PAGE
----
NPR – Say what you want about government funding, biased news, etc. etc. NPR is about so much more than news. Never in a million years would I have otherwise discovered The Decemberists, The Bridge School Concerts, a Smoot, and more movies than I can name (including I Love You Philip Morris; Enron, the Smartest Guys in the Room; and The Battle of Algiers). NPR has made me more thoughtful and open to other viewpoints, but it hasn’t helped me understand Lady Gaga or that New Jersey girl, Snookie or Nookie or whatever her name is. No matter where I am I can usually find an NPR station with familiar voices and worthwhile stories.

 MY BLOG – This year’s completely unexpected lifesaver. Some years back I wrote bad fiction. Sometimes the blog seems like bad fiction. The Magic Bus Stop is a deep, murky pothole swallowing everything I can pour into it. Somewhere in that big dark space, my missing identity lies covered by Solitude, Sadness, Emptiness, and Lost Dreams. The more I write into the blog, the closer to the surface my identity rises. Must write, must write, must write.

 FRIENDS & FAMILY – Some old, some new, some borrowed. . . Sisters of another mother; friends online and in town; family found as the scales fell from our eyes leaving us bloody and bowed and leaning on each other – whether you know it or not, each of you at some point has propped me up. You are all on the Bus with me, and I’m better for having you beside me.

 

 

 

 

Gallery

Albuquerque Balloon Fiesta (or, shameless self-congratulations, or always change your underwear before leaving home)

This gallery contains 8 photos.

I’m doing that silly, happy, smiley routine today. Sometimes it takes almost nothing to get that started, and this one’s poured over a cube of embarrassment. The Albuquerque Balloon Festival published my lame little spiel about attending the festival in … Continue reading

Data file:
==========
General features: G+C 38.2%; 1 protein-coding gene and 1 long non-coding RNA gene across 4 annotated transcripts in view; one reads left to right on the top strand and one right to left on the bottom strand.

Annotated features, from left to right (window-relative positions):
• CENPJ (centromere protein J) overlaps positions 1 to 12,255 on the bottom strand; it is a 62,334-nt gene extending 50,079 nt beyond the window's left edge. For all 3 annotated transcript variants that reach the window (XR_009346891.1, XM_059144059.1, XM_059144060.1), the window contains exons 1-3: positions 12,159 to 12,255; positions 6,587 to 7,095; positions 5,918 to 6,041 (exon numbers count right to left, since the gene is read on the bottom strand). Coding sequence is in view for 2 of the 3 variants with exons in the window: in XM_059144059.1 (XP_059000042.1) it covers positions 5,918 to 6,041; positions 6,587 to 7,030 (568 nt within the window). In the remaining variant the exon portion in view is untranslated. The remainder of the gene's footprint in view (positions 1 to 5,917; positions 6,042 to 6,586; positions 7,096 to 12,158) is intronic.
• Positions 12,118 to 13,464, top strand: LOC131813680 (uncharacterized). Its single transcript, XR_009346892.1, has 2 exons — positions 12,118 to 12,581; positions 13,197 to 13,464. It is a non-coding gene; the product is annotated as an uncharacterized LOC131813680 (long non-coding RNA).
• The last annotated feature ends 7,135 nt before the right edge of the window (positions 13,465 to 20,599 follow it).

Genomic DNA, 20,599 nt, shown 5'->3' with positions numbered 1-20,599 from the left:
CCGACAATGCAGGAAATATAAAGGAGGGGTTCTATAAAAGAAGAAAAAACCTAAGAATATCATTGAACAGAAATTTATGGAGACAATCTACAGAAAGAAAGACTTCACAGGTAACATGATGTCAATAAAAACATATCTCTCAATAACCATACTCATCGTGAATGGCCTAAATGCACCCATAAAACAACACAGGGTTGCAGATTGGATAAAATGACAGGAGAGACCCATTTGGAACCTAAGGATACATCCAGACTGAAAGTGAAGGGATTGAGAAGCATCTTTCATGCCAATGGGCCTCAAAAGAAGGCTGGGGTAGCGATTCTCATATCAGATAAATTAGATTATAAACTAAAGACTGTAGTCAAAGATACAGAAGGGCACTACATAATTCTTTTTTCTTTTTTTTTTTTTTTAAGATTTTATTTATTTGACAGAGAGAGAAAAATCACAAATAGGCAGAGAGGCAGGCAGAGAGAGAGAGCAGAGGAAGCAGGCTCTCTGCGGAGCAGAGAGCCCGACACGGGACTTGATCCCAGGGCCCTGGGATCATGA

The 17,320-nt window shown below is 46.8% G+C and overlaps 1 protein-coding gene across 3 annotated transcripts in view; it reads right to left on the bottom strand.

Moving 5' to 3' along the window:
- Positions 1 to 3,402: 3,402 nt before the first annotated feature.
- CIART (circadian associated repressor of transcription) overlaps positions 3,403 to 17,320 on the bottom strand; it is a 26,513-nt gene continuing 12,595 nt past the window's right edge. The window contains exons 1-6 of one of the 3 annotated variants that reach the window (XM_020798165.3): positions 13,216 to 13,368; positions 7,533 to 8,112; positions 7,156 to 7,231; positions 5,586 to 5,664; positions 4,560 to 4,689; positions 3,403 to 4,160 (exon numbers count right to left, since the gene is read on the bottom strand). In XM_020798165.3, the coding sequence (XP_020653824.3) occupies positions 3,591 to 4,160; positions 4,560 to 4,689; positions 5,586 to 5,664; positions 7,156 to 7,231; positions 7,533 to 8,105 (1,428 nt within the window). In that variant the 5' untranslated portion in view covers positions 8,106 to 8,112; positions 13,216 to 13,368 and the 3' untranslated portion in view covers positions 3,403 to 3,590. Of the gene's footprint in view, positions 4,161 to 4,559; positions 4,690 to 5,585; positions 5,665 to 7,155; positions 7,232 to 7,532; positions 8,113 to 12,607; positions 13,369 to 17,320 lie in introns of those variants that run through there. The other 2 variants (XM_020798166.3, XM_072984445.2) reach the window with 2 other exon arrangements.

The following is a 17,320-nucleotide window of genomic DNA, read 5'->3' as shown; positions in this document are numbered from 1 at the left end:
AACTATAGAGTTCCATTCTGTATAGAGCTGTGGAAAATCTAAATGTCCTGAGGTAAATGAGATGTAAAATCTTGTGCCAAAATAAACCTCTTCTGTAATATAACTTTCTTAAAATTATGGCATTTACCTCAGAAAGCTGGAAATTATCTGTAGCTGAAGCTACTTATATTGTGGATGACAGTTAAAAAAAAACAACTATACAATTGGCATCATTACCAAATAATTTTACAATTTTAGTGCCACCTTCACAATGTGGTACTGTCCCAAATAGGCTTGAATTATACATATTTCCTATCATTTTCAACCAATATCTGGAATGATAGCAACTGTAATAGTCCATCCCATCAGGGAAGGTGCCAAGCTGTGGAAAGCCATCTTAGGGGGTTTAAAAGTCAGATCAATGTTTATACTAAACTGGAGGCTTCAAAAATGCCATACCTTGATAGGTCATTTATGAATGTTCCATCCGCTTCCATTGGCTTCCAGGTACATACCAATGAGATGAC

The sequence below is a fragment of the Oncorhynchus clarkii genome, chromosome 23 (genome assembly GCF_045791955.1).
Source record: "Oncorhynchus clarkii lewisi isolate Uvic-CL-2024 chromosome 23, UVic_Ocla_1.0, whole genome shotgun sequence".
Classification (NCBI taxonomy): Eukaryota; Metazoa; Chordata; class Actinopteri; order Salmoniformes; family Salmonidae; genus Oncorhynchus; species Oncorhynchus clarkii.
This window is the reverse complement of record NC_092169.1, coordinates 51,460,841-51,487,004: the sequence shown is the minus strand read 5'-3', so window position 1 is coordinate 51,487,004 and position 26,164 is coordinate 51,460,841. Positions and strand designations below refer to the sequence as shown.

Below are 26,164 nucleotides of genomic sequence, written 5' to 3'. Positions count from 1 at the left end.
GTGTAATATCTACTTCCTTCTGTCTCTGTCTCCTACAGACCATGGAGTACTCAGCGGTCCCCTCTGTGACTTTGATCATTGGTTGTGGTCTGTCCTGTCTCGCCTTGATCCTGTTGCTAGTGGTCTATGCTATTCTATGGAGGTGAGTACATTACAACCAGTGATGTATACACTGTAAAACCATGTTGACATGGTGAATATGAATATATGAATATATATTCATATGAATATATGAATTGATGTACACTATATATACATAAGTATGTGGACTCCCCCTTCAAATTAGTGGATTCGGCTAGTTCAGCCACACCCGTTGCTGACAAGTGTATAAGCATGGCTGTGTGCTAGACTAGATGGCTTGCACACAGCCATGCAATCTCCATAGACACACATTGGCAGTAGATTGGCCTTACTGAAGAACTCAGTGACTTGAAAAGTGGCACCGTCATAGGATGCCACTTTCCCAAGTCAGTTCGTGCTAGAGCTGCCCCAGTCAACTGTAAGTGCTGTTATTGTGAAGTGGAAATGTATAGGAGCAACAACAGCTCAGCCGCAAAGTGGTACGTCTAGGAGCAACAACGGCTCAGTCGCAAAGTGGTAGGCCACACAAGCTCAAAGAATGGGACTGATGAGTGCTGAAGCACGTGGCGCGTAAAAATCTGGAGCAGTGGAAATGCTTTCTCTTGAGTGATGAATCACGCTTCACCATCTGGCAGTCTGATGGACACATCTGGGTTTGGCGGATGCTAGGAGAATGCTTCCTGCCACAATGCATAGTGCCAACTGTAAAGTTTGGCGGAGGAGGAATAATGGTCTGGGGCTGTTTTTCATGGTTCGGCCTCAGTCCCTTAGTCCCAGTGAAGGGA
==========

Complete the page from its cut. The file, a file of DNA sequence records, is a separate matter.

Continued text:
I need a new job.

That title is accurate, but note the word “new.” It suggests that I currently have a job, and that’s true. Actually, the Magic Bus takes me to an office M – F, 9:00 – 5:00, there’s a guy there who’s as much boss of a Queen as anyone could claim to be, and I get a paycheck seemingly just for showing up. Rarely do I do more than that. For many a person that would be a dream-come-true situation; for me, not so much.

So, here I come to you, my readers and friends, to pick your above-average brains in my search for a better job. Let me tell you what I need (mostly in this order):

  1. Travel— cross-country, airplane, or get-out-of-jail-free travel. Nothing local since I really need to re-inflate my now 20-square-mile life. I thought about joining the circus but I can’t walk the high wire because I have acrophobia, clowns seem evil to me (the one that popped out of my

    I am very evil.

    childhood jack-in-the-box was revolting [Hear the clown laugh.]), and I have to be more judicious at my age about wearing lycra or tights. I can’t swallow fire and I don’t want to clean up after elephants.  I believe you have to actually run away to join a circus and that’s not fair to Mike. Although come to think of it, I haven’t asked his opinion on my running away to join the circus; he might disabuse me of my notion of what’s fair vs. what’s not.

     
  2. People— Interaction with other humans would be a significant plus. Now that I’ve served my time in solitary at my current job, having some folks

    Hi! I'm so pathetically happy to see you!

    around would be pretty nifty. Given a little time, and patience on their part, I’m certain I could once again regain my comedic footing and be an entertaining asset to almost any organization. I have so much more to say than “good morning; I’m going to lunch;” and “see you tomorrow.” Some of it’s pretty interesting, too. Who else do you know who can discuss 25 ways to cook eggplant, decorating with wine bottles, 101 uses for a cork, what not to say at a job interview, and how to use the bathroom while wearing a hoop skirt?

  3. Computer & internet access — Uncle. I give in. We need this. Okay, I need this. If I didn’t currently have computer and internet access I’d be wearing a lycra-free straight jacket (preferably something in a nice lime green color). There’s so much to be learned over the ‘Net — www.ted.com, www.npr.org, www.youtube.com, and on and on. When I can combine numbers 1, 2, and 3, I am unstoppable. I become a veritable winning lottery ticket of trivia, fun facts, hilarious cartoons, seemingly useless information, and pithy sayings. Sadly, I am currently teetering toward an overweighted level of #3, which means # 1 and #2 are signficantly anemic (i.e., I’m living my life online).